From left, Dallas Urban Farms team member Alaric Overbey with founders Jody Thompson and Maximillian Wall at their Deep Ellum rooftop farm where they'll be growing food in tower gardens. Photos courtesy of Dallas Urban Farms.

Aug. 18, 2015 

Street level in downtown Dallas, one would never know that overhead an urban farm movement is growing. That's the vision anyway of the founders of Dallas Urban Farms, the for-profit company that installed an aeroponic urban farm on a rooftop in Deep Ellum this summer. 

Jody Thompson, cofounder of Dallas Urban Farms, said their mission is not only providing locally grown produce to the community but doing it sustainably by transforming unused space into a high-yield water-conserving farm.

“The technology that it takes to operate our aeroponic urban farm uses 90 percent less water (that goes back to the planet) than traditional farming and by growing in the city, we are eliminating transportation costs," she said. “It just makes good sense when we are running out of water that urban farming is the best way to grow.”

Dallas is already home to a rooftop garden of note. The Fairmount’s famed 3,000-square foot herb and vegetable garden grows on the hotel's terrace level, providing vegetables and herbs for The Pyramid Restaurant.

A mile southeast, the Dallas Urban Farms’ site is located at the corner of Malcom X Boulevard and Commerce Street on top of a building, housing lofts and some businesses. The actual farm consists of 225 square feet, with 13 8-foot towers, each tower having 44 pods (holes) from which the plants grow. The towers sit atop a 25-gallon basin from which water is pumped to the top, trickling down the tower like a fountain, watering the plants.  

Above, seedlings growing with the Dallas skyline in background.

The first step is, of course, planting seeds that are placed into a substance called rockwool that comes in miniblock form, similar to ice cubes that come from a tray. Trays of miniblock rockwool containing the seeds are placed on a growing bench to propagate and grow for about one and a half to two weeks into seedlings that are then placed into the pods on the towers.  

Covering over the farm will be either greenhouse glass or a material called aluminet.  

After Thompson came up with idea to launch an urban farm in Dallas, she and cofounder Maximillian Wall did extensive research. In April 2015, Thompon flew to Phoenix and met with the inventor of the aeroponic tower, gaining hands-on knowledge. She experimented with a residential aeroponic tower garden on a small-scale basis in Frisco.  

While Dallas Urban Farms is a for-profit enterprise, they are working with City Square, Dallas’ largest homeless outreach, not only to donate food and teach them about aeroponic gardening in an effort to provide food and jobs for the homeless, but also possibly aide them in building a greenhouse as well.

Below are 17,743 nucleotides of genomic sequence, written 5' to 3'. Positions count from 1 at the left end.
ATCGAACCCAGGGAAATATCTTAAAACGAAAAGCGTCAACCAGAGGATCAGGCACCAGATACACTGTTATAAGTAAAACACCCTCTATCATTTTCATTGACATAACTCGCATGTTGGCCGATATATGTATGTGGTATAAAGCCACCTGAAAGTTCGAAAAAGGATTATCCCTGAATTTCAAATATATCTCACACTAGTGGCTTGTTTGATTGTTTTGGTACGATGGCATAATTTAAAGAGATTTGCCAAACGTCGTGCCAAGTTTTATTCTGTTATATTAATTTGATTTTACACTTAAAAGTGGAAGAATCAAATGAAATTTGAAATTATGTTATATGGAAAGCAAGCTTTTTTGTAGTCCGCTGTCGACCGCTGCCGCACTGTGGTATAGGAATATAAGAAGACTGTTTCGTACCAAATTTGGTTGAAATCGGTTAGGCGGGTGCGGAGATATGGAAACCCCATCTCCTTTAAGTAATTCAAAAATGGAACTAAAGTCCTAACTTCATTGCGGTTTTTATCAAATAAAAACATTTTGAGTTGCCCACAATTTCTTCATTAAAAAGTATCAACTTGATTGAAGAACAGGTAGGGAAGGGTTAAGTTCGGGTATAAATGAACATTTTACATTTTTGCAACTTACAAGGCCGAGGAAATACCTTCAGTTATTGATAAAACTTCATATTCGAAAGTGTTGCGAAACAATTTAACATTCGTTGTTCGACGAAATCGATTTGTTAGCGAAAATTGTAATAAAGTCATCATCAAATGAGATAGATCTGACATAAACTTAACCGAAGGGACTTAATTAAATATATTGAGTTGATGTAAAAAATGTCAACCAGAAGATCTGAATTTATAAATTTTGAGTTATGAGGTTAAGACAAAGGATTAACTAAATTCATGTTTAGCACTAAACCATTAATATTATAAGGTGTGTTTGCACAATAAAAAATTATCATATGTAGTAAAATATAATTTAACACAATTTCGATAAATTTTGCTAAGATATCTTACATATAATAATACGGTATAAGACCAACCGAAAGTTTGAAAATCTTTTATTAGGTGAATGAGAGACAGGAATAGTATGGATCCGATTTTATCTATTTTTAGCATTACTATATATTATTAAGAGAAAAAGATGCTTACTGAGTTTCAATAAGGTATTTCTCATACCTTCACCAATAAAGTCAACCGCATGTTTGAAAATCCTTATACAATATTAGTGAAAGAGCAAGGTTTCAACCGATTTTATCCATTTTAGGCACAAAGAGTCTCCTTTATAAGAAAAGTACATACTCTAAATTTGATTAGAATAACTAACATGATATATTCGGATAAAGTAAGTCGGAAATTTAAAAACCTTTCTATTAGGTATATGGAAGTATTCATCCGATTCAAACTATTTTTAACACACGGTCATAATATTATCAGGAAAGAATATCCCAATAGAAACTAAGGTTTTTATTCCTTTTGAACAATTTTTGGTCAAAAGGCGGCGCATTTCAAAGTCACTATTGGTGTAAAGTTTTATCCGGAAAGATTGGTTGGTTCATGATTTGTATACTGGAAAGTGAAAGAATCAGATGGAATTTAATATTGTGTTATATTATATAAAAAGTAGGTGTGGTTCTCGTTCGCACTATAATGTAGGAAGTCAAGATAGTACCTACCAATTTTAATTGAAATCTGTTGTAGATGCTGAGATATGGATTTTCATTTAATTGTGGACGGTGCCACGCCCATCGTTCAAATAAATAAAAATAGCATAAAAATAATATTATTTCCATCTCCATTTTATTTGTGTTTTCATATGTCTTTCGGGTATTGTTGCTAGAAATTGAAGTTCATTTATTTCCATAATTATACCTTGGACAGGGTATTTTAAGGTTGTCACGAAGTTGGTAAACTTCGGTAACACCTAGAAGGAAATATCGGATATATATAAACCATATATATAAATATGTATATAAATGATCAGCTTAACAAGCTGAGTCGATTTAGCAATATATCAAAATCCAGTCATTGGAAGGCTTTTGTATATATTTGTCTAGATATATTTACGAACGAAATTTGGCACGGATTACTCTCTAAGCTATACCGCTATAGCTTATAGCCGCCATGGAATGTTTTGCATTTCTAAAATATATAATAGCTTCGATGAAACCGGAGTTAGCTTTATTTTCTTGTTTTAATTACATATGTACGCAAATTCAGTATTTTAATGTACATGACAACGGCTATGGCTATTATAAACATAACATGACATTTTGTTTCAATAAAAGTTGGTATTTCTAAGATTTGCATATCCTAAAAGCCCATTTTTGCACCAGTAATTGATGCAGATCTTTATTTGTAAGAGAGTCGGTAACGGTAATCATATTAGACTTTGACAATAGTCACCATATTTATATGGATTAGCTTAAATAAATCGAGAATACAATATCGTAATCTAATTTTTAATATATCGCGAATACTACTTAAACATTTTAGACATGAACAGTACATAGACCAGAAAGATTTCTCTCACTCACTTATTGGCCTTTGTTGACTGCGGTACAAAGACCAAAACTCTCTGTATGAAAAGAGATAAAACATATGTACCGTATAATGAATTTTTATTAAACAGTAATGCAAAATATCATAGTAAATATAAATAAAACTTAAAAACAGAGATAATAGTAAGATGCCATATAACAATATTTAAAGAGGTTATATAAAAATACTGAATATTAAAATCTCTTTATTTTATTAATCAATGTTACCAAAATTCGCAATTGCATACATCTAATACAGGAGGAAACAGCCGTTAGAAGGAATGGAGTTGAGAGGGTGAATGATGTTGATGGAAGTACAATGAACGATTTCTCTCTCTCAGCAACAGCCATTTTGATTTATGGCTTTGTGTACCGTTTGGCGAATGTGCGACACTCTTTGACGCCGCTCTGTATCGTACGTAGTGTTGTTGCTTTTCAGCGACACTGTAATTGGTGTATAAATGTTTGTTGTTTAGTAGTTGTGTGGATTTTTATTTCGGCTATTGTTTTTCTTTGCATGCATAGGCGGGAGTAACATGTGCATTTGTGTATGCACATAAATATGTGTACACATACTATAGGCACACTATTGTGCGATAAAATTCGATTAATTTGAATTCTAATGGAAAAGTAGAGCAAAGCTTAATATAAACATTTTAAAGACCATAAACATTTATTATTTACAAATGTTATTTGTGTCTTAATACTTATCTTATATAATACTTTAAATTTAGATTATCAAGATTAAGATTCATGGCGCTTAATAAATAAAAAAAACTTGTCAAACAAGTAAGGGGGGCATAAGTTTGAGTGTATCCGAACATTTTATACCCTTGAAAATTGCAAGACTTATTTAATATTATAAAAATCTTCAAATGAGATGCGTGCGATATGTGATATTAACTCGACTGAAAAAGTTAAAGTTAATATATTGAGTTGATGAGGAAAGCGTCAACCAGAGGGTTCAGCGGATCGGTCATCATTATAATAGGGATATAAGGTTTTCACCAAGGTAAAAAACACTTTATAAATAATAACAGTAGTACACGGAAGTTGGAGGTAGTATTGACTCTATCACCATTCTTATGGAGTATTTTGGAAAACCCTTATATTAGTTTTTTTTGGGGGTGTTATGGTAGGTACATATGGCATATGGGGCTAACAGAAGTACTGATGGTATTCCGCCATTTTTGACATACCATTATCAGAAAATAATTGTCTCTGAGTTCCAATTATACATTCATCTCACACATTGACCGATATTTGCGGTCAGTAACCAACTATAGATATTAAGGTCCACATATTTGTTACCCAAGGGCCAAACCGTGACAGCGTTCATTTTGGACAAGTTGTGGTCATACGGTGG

The Hilton Anatole is their first corporate customer; in addition to the Hilton Anatole buying fresh produce/fruit/herbs from them, Dallas Urban Farms will aide them in establishing and maintaining seven microform towers outside their hotel. Produce will also be sold at the downtown Dallas Farmers Market.  

David Scalise, executive chef for Hilton Anatole, who will be buying pretty much everything that Dallas Urban Farms produce, says that it is all about getting fresh vine-ripened produce at peak season and at peak flavor.

“The one thing that I like a lot is that the Hilton Anatole is one of the biggest hotels and Dallas Urban Farms is one of the smallest farms in the Texas. I like the parity of our doing business together.”

Compared to traditional farming, maintenance for Dallas Urban Farms is miniscule.

“It only takes one person to maintain our 13 towers,” informs Thompson. “There are four people on our team, but in the future we will seek volunteers. Technology does it all. We can grow anything we want, except for trees, root vegetables and grasses such as wheat and corn.”    

For the first crop, 10 towers will consist of basil (440 plants), with the other three towers producing leafy greens, zucchini or squash and bell or jalapeno pepper.   

Repairs and the setting up of towers will be done by Wall, who says that their first crop will mature about the end of September.  

When asked about the taste of aeroponic produce/fruits, Thompson reminisced to childhood days and a family garden that produced mouth-watering vegetables. 

“I remember the way that fresh tomatoes tasted, but as I have aged over the last 30 years, food has become blander and it is mainly because agriculture has changed,” she says. “The tower garden takes stress off the root system and allows those roots to take all the nutrients that the water tower allows, producing phenomenally tasting vegetables/fruits.”  

See more on Dallas Urban Farms’ website

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